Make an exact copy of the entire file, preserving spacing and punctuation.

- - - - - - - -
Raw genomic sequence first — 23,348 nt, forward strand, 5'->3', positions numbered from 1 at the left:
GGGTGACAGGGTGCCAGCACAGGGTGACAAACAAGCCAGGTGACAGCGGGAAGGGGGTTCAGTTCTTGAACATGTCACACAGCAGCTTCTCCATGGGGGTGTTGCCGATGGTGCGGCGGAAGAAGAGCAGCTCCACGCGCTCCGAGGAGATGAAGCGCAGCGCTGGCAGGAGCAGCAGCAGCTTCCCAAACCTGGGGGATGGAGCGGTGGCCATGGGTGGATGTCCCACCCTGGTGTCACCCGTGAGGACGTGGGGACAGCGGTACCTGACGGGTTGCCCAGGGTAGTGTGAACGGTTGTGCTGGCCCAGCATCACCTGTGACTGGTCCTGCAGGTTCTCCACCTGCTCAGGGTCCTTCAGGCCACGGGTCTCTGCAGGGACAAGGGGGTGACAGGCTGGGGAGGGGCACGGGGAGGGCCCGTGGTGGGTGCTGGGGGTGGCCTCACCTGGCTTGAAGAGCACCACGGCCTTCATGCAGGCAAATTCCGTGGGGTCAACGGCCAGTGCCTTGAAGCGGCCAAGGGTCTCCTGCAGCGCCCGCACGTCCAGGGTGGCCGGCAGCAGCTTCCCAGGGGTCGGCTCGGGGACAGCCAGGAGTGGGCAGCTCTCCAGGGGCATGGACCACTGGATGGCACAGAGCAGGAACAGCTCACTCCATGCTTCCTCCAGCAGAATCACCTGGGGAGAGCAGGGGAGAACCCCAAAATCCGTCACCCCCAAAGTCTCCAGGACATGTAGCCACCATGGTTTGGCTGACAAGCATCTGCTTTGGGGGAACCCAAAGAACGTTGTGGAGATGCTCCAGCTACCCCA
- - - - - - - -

Raw genomic sequence first — 23,348 nt, forward strand, 5'->3', positions numbered from 1 at the left:
GGGTGACAGGGTGCCAGCACAGGGTGACAAACAAGCCAGGTGACAGCGGGAAGGGGGTTCAGTTCTTGAACATGTCACACAGCAGCTTCTCCATGGGGGTGTTGCCGATGGTGCGGCGGAAGAAGAGCAGCTCCACGCGCTCCGAGGAGATGAAGCGCAGCGCTGGCAGGAGCAGCAGCAGCTTCCCAAACCTGGGGGATGGAGCGGTGGCCATGGGTGGATGTCCCACCCTGGTGTCACCCGTGAGGACGTGGGGACAGCGGTACCTGACGGGTTGCCCAGGGTAGTGTGAACGGTTGTGCTGGCCCAGCATCACCTGTGACTGGTCCTGCAGGTTCTCCACCTGCTCAGGGTCCTTCAGGCCACGGGTCTCTGCAGGGACAAGGGGGTGACAGGCTGGGGAGGGGCACGGGGAGGGCCCGTGGTGGGTGCTGGGGGTGGCCTCACCTGGCTTGAAGAGCACCACGGCCTTCATGCAGGCAAATTCCGTGGGGTCAACGGCCAGTGCCTTGAAGCGGCCAAGGGTCTCCTGCAGCGCCCGCACGTCCAGGGTGGCCGGCAGCAGCTTCCCAGGGGTCGGCTCGGGGACAGCCAGGAGTGGGCAGCTCTCCAGGGGCATGGACCACTGGATGGCACAGAGCAGGAACAGCTCACTCCATGCTTCCTCCAGCAGAATCACCTGGGGAGAGCAGGGGAGAACCCCAAAATCCGTCACCCCCAAAGTCTCCAGGACATGTAGCCACCATGGTTTGGCTGACAAGCATCTGCTTTGGGGGAACCCAAAGAACGTTGTGGAGATGCTCCAGCTACCCCA